Research indicates minimal to no significant adverse effects of mask-wearing.
Studies evaluating attitudes on mask-wearing have indicated that some believe mandatory masking policies infringe upon personal liberty and disregard rights. However, Section 7 of the Canadian Charter of Rights and Freedoms states that “everyone has the right to liberty” unless “in accordance with the principles of fundamental justice.” Further, mask mandates can be warranted particularly in “cases arising out of exceptional conditions, such as natural disasters, the outbreak of war, epidemics and the like” provided the measure has a rational and reasonable connection and is not “arbitrary, overly broad or grossly disproportionate.”
- Can burdens be minimized? Are there alternative approaches?
Currently, we do not have adequate alternative approaches that are effective in reducing transmission of COVID-19. Vaccine effectiveness against transmission and prevention of symptomatic illness has decreased significantly, particularly with the onset of variants. Regular testing and screening can reduce the risk of transmission but not eliminate it given the limitations of rapid tests and asymptomatic spread. A 2007 Nuffield Council of Bioethics report states that if more than one intervention exists, the one that is least intrusive must be selected. It seems obvious that masking is less intrusive than requiring frequent invasive testing and vaccination.
- Are the intervention’s benefits and burdens balanced?
The COVID-19 pandemic has highlighted disparities and inequities, with the risk and burden of illness concentrated among the disadvantaged, medically vulnerable, marginalized and racialized. The right to health is a fundamental human right; accessing health care is borne out of necessity and unavoidable. Universal masking ensures the vulnerable are protected and reduces the stigmatization of mask-wearers if the policy is implemented for everyone within a health-care institution. A universal mask policy that does not discriminate and balances burdens fairly; although benefits are maximized for the vulnerable, they are nevertheless present ubiquitously.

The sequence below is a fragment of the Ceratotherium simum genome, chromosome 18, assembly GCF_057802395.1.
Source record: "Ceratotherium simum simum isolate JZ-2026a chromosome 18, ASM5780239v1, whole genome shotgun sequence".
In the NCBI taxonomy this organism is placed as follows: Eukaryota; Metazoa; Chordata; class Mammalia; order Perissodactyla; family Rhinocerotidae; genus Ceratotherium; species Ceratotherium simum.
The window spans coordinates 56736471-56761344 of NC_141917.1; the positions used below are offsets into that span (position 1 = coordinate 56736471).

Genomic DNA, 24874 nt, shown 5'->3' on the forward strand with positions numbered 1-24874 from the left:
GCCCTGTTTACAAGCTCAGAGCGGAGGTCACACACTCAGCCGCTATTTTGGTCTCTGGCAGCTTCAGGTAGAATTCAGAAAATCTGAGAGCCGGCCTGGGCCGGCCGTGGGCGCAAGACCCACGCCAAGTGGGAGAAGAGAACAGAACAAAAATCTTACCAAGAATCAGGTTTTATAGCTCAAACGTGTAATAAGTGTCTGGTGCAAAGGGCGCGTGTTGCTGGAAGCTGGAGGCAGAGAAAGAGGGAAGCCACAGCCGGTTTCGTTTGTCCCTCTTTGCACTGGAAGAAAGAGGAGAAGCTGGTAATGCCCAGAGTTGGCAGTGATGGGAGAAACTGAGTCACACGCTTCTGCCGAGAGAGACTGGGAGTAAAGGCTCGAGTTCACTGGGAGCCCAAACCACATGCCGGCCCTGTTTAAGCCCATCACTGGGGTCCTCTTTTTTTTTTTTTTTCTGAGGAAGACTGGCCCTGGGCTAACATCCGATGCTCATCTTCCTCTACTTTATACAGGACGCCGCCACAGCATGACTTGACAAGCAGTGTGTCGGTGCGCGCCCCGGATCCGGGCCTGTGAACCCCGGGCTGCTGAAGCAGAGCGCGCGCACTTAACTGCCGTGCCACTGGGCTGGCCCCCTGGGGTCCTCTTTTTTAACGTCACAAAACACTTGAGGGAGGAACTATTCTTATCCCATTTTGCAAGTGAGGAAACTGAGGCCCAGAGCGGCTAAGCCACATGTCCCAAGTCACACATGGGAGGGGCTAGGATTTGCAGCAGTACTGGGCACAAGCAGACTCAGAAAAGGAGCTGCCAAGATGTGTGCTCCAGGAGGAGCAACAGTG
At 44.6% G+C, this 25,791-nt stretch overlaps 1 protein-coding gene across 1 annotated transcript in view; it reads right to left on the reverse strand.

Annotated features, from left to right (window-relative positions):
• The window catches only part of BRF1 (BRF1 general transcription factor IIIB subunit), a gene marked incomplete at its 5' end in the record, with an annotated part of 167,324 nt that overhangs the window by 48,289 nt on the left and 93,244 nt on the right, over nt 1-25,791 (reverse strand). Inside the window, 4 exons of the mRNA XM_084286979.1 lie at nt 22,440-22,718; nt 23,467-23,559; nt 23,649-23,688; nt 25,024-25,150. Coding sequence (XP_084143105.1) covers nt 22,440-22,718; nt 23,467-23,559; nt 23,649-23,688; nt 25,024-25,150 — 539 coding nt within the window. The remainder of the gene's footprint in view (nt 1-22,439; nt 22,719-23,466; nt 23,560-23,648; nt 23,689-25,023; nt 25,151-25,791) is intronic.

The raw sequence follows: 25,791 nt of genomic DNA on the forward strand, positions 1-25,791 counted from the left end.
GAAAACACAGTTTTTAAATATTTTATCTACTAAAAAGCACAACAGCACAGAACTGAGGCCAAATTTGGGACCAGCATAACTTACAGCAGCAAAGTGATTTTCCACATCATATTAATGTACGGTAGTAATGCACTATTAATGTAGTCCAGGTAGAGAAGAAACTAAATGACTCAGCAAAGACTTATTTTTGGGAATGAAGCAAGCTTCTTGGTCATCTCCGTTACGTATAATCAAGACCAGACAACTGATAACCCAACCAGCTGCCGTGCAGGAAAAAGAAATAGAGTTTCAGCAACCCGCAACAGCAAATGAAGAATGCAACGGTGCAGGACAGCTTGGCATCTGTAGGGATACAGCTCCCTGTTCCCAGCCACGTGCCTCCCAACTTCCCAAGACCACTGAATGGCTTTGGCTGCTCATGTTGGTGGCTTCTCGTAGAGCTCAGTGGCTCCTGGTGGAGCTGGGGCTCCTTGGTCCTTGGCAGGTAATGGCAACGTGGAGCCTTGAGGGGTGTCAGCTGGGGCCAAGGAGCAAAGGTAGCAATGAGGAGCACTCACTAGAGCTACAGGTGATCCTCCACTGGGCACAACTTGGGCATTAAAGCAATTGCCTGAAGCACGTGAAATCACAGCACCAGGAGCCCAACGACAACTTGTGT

- Are there any concerns with social justice and equity?
Specific to health-care workers, the Thompson framework on pandemic influenza preparedness clearly outlines obligations toward patients to provide care and protection from serious harm, unambiguously justifying, at a minimum, mask-wearing for health-care staff while at work. As leaders in public health have indicated, “justice requires public-health officials to devise programs with particular attention to the disadvantaged” and public-health policies should not exacerbate health inequities.
In conclusion, using public-health principles, a universal masking policy for workers in health-care settings that protects the health and well-being of those seeking medical care is well-justified.
What is still to be determined, however, is when can such interventions be safely downgraded and/or made less restrictive. We may, in fact, find that mask policies in health-care settings are justified in permanency, and especially during high circulation of respiratory viruses.